Mixed reviews went to the US-as-environmental-leader while representatives of 150 nations met in Bonn last week to prepare for December's world Climate Summit in Kyoto, Japan.
The United States ranked at the bottom of one scorecard on the attitudes and progress of industrial countries in the battle against global warming. A US envoy denied charges that his country was stalling international negotiations to reduce emission of the "greenhouse" gases linked to global warming.
Naturally the US gets major scrutiny. It is the major emitter of carbon dioxide, the greenhouse gas from burning fossil fuels such as oil and coal, accounting for an estimated 22 percent of the world total.
And leadership is required from President Clinton, whose campaign mantra featured the environment along with education, Medicare, and Medicaid. The US joined other industrial countries in agreeing to bring carbon dioxide emissions down to 1990 levels by 2000. But the viewers-with-alarm say Washington is not doing enough to reach that goal, as US emissions continue to rise.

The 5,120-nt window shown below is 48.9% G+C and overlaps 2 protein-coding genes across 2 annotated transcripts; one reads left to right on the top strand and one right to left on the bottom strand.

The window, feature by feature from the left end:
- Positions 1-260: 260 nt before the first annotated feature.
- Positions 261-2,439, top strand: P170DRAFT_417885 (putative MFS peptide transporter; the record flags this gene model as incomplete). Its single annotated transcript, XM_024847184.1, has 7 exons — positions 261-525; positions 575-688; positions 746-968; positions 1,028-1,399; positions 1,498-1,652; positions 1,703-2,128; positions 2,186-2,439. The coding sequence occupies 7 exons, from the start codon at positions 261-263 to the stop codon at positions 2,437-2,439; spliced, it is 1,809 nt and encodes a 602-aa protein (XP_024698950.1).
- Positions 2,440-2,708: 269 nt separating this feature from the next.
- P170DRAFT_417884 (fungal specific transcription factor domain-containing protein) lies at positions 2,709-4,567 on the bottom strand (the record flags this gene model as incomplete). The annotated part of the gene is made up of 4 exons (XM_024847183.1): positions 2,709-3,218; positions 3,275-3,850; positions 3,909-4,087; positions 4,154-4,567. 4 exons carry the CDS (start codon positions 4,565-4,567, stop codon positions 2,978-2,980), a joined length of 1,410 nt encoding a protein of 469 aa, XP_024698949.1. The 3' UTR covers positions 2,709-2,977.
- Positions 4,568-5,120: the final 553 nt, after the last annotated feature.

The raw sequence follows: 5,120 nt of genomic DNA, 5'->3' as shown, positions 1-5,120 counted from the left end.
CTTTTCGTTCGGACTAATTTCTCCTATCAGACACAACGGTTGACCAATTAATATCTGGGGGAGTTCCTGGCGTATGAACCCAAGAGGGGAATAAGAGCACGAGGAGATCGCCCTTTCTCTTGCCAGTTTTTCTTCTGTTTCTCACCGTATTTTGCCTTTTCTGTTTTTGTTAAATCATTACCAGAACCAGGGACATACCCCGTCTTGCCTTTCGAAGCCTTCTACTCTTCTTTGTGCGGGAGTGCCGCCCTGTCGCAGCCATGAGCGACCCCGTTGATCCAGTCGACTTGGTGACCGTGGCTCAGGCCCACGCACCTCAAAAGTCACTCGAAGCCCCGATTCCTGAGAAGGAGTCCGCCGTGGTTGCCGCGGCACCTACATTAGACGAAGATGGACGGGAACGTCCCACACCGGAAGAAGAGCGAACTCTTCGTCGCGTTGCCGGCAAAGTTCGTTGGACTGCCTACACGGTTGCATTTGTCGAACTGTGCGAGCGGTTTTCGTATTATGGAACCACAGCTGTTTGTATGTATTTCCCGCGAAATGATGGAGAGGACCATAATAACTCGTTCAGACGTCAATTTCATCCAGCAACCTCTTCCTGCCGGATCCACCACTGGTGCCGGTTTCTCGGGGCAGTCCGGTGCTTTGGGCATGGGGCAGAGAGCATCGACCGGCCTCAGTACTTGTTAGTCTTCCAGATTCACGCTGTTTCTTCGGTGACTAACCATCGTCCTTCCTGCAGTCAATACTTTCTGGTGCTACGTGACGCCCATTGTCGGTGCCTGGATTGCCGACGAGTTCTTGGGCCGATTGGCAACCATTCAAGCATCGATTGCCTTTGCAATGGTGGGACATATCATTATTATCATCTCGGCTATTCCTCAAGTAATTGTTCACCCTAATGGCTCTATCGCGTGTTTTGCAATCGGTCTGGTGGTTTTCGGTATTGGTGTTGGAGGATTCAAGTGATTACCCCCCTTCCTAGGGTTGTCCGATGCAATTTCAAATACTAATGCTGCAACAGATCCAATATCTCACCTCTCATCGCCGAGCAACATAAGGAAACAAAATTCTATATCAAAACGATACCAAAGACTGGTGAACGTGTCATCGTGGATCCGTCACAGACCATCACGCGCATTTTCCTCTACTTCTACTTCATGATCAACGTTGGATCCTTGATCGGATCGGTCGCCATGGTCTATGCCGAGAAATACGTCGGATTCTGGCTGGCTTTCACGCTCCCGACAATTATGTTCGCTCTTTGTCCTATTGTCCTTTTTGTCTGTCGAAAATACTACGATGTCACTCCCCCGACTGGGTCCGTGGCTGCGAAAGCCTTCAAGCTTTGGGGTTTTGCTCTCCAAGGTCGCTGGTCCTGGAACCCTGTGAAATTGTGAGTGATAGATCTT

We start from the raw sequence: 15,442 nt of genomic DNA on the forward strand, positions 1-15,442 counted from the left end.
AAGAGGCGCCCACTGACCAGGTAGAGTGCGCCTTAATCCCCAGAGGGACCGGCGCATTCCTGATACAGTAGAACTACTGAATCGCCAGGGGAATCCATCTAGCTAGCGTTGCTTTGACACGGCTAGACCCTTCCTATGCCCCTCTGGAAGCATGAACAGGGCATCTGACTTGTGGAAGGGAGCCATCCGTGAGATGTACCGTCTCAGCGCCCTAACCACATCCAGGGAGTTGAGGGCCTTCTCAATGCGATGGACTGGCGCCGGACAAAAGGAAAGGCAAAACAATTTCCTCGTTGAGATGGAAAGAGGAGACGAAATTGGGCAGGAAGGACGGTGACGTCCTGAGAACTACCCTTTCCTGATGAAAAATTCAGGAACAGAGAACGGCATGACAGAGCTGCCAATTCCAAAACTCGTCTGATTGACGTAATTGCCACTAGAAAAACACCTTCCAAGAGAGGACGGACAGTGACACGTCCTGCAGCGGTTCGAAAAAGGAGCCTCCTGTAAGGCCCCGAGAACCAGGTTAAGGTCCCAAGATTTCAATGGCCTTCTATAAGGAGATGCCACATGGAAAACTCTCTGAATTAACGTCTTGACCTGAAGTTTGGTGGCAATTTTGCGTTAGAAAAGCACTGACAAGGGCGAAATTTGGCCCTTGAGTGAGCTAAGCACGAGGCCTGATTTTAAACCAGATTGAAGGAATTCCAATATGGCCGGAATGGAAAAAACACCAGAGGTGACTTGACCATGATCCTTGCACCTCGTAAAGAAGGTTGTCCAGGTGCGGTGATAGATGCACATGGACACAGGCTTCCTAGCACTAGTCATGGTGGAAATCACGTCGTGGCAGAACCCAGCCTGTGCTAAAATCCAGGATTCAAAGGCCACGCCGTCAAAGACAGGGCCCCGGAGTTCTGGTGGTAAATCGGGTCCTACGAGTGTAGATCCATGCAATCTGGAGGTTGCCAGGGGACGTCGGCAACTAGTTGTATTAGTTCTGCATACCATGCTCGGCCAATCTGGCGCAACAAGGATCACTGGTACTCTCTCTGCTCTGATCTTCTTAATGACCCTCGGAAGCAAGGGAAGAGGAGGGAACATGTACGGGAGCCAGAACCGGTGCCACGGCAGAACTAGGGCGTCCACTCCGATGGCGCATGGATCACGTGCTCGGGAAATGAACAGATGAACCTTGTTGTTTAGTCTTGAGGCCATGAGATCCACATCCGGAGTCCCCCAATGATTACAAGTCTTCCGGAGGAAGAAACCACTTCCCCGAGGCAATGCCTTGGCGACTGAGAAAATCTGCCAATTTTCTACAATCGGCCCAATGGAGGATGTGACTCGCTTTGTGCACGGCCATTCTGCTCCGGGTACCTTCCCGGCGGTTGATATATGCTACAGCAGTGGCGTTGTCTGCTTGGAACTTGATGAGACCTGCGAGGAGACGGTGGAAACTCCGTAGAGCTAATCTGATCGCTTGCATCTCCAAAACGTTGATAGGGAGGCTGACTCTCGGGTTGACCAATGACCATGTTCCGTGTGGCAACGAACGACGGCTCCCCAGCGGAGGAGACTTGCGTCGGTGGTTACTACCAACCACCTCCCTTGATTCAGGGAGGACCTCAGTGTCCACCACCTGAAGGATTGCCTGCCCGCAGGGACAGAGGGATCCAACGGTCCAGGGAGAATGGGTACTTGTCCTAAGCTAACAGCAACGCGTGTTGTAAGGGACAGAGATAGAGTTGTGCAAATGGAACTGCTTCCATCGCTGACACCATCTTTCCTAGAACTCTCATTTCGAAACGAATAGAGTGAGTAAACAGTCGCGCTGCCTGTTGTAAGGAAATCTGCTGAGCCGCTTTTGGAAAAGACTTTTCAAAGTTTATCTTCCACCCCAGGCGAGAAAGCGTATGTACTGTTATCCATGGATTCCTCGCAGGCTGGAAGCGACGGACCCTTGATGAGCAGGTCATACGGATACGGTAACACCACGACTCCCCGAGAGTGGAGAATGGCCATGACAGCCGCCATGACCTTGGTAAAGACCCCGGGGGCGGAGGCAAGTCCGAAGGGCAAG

Indeed, since the agreement is not binding, few nations are expected to meet it. But Britain has committed itself to the 1990 emissions level by 2000. And the environmental ministers of the 15-member European Union agreed to a 15 percent cut in greenhouse gases from the 1990 level by 2010.
They recognize that reducing emissions is a good in itself - whatever the effect on global warming in the unpredictable ups and downs of weather.
"Certainly the natural greenhouse effect is established beyond reasonable scientific doubt, accounting for natural warming that has allowed the coevolution of climate and life to proceed to this point," writes leading climatologist Stephen Schneider in his latest book, "Laboratory Earth." He adds: "The extent to which human augmentation of the natural greenhouse effect (that is, global warming) will prove serious is, of course, the current debate."
While the seriousness of that human augmentation through greenhouse gases is being pinned down, it would be reckless to simply keep increasing emissions. Thus the international meetings and commitments are important, as is the exploration of sometimes controversial methods of reducing overall global emissions. One of these is the so-called "emissions trading" through which a country could reduce emissions less while paying another to reduce emissions more, causing a net global reduction.
Presidential leadership is demanded to keep momentum going. But a push also must come from aroused citizens taking the interest to inform themselves of risks and benefits. As surely as summit policies, millions of individuals can reduce global-warming emissions by using energy efficiently.